People residing at higher altitudes (greater than 1,000 meters (~3,300 feet)) have higher Hb levels than those residing at sea level. This variation is due to the lower oxygen partial pressure at higher altitudes, a reduction in oxygen saturation of blood, and a compensatory increase in red cell production to ensure adequate oxygen supply to the tissues. Thus, higher altitude causes a generalized upward shift of the Hb distributions. This shift may be associated with the under diagnosis of anemia for residents of higher altitudes when sea-level cutoffs are applied (CDC, unpublished data). Therefore, the proper diagnosis of anemia for those residing at higher altitudes requires an upward adjustment of Hb cutoffs. The values for altitude-specific adjustment of Hb are derived from data collected by the CDC Pediatric Nutrition Surveillance System on children residing at various altitudes in the mountain states. Altitude affects Hb levels throughout pregnancy in a similar way (Chatfield, unpublished data).

The influence of cigarette smoking is similar to that of altitude; smoking increases Hb level substantially. The higher Hb of smokers is a consequence of an increased carboxyhemoglobin from inhaling carbon monoxide while smoking. Because carboxyhemoglobin has no oxygen-carrying capacity, its presence causes a generalized upward shift of the Hb distribution curves (CDC, unpublished data). Therefore, a smoking-specific adjustment to the anemia cutoff is necessary for the proper diagnosis of anemia in smokers.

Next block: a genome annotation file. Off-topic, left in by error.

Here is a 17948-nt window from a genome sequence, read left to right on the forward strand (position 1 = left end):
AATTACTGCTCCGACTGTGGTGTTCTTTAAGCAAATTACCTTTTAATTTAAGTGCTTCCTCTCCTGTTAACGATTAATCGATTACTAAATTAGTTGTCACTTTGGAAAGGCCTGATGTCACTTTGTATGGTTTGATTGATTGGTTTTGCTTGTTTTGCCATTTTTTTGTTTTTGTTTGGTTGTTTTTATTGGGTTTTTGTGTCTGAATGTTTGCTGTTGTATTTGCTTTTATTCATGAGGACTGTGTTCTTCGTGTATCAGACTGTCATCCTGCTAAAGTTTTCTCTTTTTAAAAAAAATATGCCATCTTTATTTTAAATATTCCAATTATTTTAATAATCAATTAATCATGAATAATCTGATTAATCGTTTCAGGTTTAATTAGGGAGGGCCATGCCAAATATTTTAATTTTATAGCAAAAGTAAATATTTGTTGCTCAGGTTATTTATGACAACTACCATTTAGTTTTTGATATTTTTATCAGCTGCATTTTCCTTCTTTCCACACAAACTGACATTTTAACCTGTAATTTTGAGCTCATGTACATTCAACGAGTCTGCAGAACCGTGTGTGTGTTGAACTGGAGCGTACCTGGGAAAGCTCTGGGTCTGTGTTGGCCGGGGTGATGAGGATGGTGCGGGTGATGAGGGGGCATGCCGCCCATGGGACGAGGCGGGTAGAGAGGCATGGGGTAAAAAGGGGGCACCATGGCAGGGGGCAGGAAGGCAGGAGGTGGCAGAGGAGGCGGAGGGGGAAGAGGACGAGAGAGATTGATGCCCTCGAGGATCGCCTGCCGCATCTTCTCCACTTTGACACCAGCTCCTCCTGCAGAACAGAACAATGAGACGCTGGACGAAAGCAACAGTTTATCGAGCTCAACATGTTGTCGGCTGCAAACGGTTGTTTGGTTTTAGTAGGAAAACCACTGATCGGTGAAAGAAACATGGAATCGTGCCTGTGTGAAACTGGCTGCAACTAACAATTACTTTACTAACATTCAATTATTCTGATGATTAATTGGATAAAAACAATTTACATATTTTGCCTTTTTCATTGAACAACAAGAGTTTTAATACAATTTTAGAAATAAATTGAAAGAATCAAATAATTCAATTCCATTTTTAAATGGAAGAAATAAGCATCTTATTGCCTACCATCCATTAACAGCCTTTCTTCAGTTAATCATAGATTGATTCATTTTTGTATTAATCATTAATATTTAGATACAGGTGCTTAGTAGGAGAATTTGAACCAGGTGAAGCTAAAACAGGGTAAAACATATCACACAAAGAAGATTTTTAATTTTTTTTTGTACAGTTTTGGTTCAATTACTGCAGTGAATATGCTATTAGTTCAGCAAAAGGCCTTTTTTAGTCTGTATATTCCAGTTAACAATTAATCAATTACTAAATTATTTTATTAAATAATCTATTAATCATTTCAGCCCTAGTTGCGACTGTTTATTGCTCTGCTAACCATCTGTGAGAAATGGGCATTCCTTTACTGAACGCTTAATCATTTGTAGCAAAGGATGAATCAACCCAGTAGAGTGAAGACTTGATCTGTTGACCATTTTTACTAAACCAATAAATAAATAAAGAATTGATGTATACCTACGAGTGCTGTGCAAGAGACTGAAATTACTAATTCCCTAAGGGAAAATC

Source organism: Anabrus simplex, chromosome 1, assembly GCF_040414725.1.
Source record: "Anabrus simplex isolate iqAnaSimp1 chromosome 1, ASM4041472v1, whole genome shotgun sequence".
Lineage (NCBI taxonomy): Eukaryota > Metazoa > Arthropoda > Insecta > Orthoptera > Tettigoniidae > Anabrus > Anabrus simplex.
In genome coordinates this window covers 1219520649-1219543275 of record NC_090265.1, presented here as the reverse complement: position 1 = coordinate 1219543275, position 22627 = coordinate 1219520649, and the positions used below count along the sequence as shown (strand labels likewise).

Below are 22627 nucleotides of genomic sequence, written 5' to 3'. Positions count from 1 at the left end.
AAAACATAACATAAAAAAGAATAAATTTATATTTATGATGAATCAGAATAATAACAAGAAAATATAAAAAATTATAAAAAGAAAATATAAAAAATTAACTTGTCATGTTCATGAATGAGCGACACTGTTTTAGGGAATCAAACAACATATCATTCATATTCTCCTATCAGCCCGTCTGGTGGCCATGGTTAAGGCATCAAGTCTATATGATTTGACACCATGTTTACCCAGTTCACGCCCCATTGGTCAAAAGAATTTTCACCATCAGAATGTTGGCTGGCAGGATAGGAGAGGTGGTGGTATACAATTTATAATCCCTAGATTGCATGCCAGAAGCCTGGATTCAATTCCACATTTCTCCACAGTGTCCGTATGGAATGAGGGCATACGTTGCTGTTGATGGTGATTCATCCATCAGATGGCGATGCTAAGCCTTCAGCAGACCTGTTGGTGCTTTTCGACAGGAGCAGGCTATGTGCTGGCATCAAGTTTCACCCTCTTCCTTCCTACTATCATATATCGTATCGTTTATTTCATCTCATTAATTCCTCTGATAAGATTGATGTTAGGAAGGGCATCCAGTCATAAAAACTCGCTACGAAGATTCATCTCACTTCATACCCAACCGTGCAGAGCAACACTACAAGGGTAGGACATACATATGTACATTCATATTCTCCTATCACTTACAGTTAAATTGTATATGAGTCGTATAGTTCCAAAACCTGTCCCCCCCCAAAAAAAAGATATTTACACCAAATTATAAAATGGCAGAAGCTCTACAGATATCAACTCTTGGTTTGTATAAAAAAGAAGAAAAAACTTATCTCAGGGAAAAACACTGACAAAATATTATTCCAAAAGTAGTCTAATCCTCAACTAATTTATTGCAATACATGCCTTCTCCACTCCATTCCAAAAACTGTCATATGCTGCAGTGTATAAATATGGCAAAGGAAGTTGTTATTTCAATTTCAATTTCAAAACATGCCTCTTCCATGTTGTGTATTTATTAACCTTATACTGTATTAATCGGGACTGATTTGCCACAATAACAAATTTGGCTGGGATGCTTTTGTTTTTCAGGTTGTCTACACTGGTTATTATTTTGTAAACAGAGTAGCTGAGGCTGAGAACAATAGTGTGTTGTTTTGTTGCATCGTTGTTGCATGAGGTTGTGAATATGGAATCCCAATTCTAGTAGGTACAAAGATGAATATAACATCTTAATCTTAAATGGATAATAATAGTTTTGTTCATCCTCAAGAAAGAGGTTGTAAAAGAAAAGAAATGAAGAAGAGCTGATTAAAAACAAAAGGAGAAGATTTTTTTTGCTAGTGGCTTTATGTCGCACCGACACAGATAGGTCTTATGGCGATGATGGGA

The adjustment for altitude can be substantial, but the adjustment for smoking is less substantial. Thus, where no smoking information is available, no adjustment is made. However, altitude data should always be obtained to adjust where the altitude of the dwelling is more than 1,000 meters. The DHS Program uses cluster altitude instead of altitude for each dwelling in the cluster. Note that both the adjusted and unadjusted altitude data are available in the recode files.

The World Health Organization recommends slightly different hemoglobin cutoffs to define anemia for non-pregnant women: mild anemia (11.0-11.9 g/dL), moderate anemia (8.0-10.9 g/dL), and severe anemia.

These indicators could be presented based on the IR file or the PR file. Using the PR file would result in a slightly larger sample size, but the IR file is chosen for consistency with other women’s indicators, and as some of the women’s characteristics used in presenting the results are only available for women with completed interviews.